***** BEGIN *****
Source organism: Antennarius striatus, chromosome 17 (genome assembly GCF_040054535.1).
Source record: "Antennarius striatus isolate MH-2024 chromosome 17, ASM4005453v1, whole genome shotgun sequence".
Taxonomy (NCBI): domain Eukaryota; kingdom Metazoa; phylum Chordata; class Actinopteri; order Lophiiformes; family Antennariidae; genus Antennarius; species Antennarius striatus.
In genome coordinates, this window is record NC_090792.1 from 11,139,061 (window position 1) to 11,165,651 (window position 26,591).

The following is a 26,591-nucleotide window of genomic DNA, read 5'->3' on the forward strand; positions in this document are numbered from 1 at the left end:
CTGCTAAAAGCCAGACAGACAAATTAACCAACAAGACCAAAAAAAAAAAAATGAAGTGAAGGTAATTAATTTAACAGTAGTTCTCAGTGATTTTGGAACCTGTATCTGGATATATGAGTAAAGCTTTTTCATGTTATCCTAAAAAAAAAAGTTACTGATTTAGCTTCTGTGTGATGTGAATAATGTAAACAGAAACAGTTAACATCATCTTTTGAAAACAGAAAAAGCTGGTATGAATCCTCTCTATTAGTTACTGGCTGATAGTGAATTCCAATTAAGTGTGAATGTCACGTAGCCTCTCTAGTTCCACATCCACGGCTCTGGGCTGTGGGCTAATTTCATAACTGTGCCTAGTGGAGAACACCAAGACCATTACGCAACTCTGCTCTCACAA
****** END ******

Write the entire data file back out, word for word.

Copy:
Source organism: Antennarius striatus, chromosome 17 (genome assembly GCF_040054535.1).
Source record: "Antennarius striatus isolate MH-2024 chromosome 17, ASM4005453v1, whole genome shotgun sequence".
Taxonomy (NCBI): domain Eukaryota; kingdom Metazoa; phylum Chordata; class Actinopteri; order Lophiiformes; family Antennariidae; genus Antennarius; species Antennarius striatus.
In genome coordinates, this window is record NC_090792.1 from 11,139,061 (window position 1) to 11,165,651 (window position 26,591).

The following is a 26,591-nucleotide window of genomic DNA, read 5'->3' on the forward strand; positions in this document are numbered from 1 at the left end:
CTGCTAAAAGCCAGACAGACAAATTAACCAACAAGACCAAAAAAAAAAAAATGAAGTGAAGGTAATTAATTTAACAGTAGTTCTCAGTGATTTTGGAACCTGTATCTGGATATATGAGTAAAGCTTTTTCATGTTATCCTAAAAAAAAAAGTTACTGATTTAGCTTCTGTGTGATGTGAATAATGTAAACAGAAACAGTTAACATCATCTTTTGAAAACAGAAAAAGCTGGTATGAATCCTCTCTATTAGTTACTGGCTGATAGTGAATTCCAATTAAGTGTGAATGTCACGTAGCCTCTCTAGTTCCACATCCACGGCTCTGGGCTGTGGGCTAATTTCATAACTGTGCCTAGTGGAGAACACCAAGACCATTACGCAACTCTGCTCTCACAA